Corsicana Daily Sun, Corsicana, Texas


July 21, 2013

Science rules

I’d like to raise a glass and toast scientists today. The nerds in glasses who carried their books home every single day, not just the night before a test.

Here’s what they’ve been up to since we last noogied them:

• They’ve found the “off” switch to Down Syndrome, according to an article in Nature. The eggheads at the University of Massachusetts Medical School discovered a way to turn off the rogue chromosome that causes mental problems, heart problems and a whole host of health issues in these kids, not to mention heartbreak for their families. They’re testing the process on mice now, and should have the results in a year. Kiss a scientist.

• Some IBM genius came up with a new GPS that figures out how angry a driver is and plans a route to cheer him or her up. The GPS takes into account how many times the driver has cursed and screamed in asking for directions, as well as how sweaty his or her hands are on the steering wheel, and offers to take the car by nice scenery or around traffic jams or accidents, according to an article in Patent Watch and simplified for the masses in Scientific American. I know so many road ragers that my only question is whether I’ll get a discount by buying these devices by the dozen?

• A new knife is being tested on humans that can tell if the tissue being cut is cancerous or not. The findings were published in the journal Science Translational Medicine, and the study was done by researchers at Imperial College London. Yeah, accuracy when you’re cutting on me is a big old plus in my book.

• As if this month wasn’t big enough for smarties in the British Isles, a drop of pitch (we call it tar) was filmed falling from a funnel at Trinity University. Pitch will flow at room temperature, but only at a rate of about a drop a decade. This is the first time it’s ever been caught on film. So, another victory for science, time to tackle something else, lads.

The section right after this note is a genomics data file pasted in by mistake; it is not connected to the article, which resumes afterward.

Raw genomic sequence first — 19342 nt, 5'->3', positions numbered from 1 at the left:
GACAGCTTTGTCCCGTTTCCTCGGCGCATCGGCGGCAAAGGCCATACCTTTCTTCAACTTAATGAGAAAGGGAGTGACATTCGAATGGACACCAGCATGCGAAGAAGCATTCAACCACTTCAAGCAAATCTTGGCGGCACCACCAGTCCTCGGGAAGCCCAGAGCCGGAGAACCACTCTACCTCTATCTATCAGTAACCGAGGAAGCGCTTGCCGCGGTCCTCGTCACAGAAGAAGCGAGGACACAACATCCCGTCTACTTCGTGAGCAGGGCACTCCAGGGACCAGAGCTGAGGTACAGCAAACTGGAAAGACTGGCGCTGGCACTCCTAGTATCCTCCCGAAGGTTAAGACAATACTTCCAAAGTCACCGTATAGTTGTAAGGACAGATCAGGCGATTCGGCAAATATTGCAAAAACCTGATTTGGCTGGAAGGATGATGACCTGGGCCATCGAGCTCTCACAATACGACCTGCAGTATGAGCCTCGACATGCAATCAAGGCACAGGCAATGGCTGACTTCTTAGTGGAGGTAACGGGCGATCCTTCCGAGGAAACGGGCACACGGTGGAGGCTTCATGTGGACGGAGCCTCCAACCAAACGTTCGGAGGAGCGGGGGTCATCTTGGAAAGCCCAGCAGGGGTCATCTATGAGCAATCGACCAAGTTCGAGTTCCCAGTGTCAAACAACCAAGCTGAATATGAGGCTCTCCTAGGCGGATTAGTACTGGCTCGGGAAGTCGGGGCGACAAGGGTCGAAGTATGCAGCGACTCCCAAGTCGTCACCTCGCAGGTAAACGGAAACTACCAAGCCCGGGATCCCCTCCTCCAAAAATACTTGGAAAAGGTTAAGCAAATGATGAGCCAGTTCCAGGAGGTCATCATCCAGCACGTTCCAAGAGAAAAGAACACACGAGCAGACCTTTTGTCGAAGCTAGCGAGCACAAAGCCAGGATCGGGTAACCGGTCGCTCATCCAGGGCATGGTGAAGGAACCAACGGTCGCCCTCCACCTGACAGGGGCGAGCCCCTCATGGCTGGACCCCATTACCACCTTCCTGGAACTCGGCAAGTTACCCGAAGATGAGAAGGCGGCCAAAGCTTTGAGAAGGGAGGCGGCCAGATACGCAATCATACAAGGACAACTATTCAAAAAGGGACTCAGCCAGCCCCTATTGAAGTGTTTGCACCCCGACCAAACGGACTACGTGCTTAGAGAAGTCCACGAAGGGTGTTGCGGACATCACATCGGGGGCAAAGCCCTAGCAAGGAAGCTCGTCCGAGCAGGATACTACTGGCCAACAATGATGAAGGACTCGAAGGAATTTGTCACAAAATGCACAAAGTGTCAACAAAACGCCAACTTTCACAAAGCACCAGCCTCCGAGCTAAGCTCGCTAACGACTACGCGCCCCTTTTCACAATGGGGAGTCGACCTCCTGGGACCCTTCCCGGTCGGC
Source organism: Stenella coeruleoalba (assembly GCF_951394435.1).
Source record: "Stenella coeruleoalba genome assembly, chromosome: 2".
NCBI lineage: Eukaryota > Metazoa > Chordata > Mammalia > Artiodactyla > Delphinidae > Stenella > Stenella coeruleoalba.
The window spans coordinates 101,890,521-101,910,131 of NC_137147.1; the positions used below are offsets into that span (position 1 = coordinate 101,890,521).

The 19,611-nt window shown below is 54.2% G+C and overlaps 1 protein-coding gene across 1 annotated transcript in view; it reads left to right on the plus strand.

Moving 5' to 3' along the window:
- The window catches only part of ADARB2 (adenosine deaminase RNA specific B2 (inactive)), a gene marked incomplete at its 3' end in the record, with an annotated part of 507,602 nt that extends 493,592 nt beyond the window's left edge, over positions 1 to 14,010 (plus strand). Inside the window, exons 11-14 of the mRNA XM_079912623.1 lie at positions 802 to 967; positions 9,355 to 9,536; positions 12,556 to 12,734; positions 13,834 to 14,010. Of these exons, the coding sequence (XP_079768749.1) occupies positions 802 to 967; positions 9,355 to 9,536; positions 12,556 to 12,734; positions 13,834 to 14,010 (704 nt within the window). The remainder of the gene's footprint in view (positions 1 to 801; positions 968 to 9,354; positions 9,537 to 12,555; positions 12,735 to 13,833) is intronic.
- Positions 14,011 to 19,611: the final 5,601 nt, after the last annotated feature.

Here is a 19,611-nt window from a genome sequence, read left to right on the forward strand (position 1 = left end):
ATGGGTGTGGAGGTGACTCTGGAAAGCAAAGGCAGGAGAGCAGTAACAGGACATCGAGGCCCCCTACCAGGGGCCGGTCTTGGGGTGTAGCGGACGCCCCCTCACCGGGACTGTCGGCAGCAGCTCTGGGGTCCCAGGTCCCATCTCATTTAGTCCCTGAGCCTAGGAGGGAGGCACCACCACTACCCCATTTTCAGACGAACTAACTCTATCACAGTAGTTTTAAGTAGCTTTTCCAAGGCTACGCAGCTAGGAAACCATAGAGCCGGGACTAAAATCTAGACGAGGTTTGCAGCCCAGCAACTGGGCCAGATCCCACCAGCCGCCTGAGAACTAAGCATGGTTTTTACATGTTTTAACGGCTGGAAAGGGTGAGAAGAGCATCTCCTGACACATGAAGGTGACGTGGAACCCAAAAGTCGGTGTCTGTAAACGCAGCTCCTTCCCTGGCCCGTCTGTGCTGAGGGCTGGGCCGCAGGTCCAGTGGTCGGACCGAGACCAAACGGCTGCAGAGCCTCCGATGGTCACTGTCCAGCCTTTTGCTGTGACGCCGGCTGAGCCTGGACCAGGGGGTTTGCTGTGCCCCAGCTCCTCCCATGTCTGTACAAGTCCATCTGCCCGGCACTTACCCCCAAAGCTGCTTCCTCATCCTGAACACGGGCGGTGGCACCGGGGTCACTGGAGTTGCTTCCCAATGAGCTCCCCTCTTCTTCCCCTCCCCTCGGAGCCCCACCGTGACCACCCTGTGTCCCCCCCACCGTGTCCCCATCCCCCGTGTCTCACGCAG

• Finally, Baskin-Robbins hired a firm to study the personality types of people who choose various ice cream flavors. Here’s some of their findings: If your favorite flavor of ice cream is vanilla, you’re more likely to be impulsive, easily suggestible and an idealist; chocolate lovers are more likely to be dramatic, lively, charming, flirtatious, seductive and gullible; strawberry folks are tolerant, devoted and introverted; mint chocolate chippies are argumentative, frugal and cautious; pralines and cream people are loving, supportive and a dislike attention; mocha fans are scrupulous, conscientious and moral perfectionists; chocolate chippers are generous, competent and go-getters; and rocky roaders are aggressive, engaging and good listeners.

Ain’t science grand?


Janet Jacobs is City Editor of the Daily Sun. Her column appears on Saturdays. She may be reached via email at Want to “Soundoff” to this article? Email:


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